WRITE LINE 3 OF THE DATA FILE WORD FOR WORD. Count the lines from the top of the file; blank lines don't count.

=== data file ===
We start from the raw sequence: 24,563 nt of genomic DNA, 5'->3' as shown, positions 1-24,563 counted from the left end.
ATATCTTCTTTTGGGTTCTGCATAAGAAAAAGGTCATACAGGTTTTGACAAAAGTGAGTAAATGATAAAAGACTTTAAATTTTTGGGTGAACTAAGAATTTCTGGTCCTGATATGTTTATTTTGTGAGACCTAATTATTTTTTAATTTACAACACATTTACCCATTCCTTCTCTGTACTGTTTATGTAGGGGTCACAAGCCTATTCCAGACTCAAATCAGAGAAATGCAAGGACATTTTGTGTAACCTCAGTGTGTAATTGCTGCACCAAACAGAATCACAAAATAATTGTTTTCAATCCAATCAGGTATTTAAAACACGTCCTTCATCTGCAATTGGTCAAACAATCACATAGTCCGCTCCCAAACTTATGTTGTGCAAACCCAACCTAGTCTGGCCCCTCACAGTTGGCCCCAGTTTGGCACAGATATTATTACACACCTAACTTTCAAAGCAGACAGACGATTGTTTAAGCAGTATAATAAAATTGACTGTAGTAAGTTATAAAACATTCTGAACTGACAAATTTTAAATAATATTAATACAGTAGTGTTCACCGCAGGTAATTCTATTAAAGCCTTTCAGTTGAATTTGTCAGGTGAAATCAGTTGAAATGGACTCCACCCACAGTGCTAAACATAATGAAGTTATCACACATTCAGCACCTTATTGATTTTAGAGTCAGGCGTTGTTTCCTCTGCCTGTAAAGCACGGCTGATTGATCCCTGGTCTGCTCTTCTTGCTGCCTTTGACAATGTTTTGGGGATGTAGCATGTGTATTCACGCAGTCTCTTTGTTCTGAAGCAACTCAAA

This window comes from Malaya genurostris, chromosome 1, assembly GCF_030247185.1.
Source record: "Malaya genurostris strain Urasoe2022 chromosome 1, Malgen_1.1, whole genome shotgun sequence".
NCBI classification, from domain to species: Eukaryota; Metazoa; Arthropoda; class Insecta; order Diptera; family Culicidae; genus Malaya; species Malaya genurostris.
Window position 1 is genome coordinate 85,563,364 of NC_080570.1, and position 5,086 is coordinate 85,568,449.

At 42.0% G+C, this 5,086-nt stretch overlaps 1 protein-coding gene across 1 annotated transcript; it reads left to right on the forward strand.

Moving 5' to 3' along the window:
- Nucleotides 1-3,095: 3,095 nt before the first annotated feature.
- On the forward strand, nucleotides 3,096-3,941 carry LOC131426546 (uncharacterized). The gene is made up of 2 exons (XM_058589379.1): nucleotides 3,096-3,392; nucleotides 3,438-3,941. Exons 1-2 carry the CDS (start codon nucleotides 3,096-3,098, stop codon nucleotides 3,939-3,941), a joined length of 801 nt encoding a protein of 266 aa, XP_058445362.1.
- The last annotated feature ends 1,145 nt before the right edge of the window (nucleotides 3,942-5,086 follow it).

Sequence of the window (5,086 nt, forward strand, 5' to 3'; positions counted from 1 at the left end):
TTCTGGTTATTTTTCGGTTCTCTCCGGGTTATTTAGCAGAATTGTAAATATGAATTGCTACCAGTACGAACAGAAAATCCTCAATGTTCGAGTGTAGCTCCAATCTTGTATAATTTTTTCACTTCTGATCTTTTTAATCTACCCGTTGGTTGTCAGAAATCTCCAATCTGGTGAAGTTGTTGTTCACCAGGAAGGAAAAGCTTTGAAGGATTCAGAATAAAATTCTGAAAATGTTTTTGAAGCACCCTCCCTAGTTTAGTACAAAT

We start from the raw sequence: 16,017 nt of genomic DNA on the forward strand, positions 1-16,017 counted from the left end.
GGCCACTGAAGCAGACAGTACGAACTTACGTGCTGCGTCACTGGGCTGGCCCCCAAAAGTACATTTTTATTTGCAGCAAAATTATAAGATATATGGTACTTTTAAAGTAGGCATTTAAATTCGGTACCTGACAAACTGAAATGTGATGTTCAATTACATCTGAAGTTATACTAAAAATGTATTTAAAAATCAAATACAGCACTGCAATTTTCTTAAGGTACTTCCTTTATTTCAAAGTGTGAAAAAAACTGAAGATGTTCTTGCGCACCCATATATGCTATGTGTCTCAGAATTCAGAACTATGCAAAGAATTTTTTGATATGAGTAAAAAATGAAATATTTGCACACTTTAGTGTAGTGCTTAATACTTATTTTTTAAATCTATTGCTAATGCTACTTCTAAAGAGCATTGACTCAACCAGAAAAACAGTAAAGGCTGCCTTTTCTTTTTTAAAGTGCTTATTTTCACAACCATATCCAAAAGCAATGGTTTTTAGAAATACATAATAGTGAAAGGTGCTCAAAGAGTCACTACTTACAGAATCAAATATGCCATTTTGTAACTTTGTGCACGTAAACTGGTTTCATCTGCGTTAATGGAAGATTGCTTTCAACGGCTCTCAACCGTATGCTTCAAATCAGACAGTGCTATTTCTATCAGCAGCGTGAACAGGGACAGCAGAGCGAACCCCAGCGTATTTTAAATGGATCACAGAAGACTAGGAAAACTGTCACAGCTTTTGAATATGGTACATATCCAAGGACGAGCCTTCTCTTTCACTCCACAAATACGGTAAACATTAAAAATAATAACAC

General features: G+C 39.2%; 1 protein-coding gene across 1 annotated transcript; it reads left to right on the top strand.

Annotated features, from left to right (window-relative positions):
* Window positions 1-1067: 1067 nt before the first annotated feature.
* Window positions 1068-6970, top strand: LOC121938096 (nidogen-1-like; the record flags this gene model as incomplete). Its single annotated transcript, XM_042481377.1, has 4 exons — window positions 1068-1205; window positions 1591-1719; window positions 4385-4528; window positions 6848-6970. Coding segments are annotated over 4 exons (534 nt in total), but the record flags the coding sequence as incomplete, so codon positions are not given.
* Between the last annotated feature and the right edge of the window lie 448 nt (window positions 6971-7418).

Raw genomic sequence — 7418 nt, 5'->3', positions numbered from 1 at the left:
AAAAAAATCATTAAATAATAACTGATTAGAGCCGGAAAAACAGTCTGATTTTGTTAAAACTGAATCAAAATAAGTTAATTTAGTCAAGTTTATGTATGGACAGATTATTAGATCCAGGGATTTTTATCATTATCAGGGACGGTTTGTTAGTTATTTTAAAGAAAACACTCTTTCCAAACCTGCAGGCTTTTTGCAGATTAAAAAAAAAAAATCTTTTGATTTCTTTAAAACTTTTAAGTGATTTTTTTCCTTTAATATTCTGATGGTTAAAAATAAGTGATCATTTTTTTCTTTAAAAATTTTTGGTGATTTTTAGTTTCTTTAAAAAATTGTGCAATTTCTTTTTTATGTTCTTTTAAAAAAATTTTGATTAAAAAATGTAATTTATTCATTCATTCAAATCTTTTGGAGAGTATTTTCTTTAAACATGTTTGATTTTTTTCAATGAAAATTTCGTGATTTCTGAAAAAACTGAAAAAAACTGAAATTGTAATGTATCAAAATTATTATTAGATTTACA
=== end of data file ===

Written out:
This window comes from Malaya genurostris, chromosome 1, assembly GCF_030247185.1.